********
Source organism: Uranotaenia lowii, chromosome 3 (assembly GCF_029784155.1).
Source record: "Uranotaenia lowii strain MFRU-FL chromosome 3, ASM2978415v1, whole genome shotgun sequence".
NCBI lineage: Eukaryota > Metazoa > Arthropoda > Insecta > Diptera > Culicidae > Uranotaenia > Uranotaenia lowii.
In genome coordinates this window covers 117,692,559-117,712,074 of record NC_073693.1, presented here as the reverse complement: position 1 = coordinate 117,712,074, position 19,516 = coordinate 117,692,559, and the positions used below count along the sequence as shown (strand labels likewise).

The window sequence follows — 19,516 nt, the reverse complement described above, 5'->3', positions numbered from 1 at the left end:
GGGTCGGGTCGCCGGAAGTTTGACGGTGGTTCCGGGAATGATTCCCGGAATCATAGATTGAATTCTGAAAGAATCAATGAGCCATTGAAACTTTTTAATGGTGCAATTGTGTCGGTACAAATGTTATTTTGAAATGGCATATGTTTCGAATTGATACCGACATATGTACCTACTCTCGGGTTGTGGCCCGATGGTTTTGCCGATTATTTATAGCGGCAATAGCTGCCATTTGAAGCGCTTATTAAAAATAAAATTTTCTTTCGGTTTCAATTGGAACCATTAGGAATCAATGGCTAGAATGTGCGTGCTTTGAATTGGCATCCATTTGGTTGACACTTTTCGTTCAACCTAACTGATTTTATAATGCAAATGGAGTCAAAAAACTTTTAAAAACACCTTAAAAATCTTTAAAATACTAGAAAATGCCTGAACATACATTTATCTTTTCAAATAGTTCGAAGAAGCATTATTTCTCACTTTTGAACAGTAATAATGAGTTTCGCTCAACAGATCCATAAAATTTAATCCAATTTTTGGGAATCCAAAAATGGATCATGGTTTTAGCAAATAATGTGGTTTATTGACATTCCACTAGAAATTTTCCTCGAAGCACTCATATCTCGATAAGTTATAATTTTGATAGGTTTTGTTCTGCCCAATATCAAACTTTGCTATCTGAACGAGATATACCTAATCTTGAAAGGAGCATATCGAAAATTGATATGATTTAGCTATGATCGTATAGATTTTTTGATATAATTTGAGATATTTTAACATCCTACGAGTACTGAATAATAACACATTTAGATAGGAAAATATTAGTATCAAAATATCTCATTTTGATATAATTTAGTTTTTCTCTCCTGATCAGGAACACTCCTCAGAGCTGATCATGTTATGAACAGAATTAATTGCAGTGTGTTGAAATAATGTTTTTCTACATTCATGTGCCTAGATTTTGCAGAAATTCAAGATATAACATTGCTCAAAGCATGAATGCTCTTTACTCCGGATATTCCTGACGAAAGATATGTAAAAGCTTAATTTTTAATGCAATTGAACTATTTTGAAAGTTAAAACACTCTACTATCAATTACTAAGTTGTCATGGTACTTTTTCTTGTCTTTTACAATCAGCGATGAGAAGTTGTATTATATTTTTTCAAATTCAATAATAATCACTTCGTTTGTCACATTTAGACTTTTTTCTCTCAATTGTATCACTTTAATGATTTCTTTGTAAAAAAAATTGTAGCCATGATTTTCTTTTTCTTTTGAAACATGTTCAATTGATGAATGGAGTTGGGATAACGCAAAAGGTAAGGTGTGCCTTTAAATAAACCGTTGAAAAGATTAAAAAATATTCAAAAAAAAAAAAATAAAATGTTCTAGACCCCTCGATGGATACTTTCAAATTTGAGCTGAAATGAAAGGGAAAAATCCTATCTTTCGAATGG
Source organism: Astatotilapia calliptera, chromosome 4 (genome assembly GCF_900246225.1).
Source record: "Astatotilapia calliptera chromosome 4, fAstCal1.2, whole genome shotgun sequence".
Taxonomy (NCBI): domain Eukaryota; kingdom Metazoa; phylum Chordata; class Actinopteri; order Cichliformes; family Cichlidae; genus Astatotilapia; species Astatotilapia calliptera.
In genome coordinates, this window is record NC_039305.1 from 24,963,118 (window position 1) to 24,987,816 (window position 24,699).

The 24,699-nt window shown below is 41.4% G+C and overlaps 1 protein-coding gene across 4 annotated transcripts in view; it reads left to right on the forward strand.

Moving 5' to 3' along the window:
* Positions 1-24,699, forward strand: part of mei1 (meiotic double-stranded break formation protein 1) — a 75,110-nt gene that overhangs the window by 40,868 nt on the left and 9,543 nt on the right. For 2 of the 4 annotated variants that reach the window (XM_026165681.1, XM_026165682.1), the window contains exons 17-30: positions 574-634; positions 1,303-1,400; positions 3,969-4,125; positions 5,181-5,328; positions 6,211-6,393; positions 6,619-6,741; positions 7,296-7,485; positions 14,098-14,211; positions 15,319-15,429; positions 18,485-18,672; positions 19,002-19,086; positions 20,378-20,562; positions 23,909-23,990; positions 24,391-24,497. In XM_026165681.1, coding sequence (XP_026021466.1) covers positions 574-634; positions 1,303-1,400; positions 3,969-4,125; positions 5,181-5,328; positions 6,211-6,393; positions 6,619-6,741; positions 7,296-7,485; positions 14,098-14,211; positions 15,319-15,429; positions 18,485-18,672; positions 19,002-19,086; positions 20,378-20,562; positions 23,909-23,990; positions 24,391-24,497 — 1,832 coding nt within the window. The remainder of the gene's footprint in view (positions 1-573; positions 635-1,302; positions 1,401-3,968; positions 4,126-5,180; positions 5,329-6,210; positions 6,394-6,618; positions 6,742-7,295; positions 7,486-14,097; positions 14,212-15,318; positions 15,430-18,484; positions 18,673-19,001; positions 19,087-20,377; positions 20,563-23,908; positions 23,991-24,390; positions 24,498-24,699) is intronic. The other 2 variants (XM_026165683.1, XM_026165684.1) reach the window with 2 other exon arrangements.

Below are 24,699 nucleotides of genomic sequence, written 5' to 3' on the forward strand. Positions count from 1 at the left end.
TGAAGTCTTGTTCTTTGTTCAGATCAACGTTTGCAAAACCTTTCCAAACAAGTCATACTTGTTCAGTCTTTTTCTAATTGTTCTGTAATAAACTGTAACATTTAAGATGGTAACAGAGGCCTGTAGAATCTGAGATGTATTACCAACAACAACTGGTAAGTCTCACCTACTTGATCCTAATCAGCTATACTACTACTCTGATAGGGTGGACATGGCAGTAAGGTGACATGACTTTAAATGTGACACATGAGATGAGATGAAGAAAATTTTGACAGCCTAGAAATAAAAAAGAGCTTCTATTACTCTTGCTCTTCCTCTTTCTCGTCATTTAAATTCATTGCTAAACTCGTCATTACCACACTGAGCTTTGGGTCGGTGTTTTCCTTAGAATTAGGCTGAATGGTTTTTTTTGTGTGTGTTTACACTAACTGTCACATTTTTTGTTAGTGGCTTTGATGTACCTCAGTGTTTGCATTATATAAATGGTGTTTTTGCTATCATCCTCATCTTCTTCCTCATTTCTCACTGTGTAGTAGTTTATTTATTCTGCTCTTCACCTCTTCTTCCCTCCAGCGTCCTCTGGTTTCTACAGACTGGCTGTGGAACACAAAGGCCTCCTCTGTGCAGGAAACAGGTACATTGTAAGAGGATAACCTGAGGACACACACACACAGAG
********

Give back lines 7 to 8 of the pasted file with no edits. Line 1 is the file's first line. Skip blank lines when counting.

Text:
Source organism: Astatotilapia calliptera, chromosome 4 (genome assembly GCF_900246225.1).
Source record: "Astatotilapia calliptera chromosome 4, fAstCal1.2, whole genome shotgun sequence".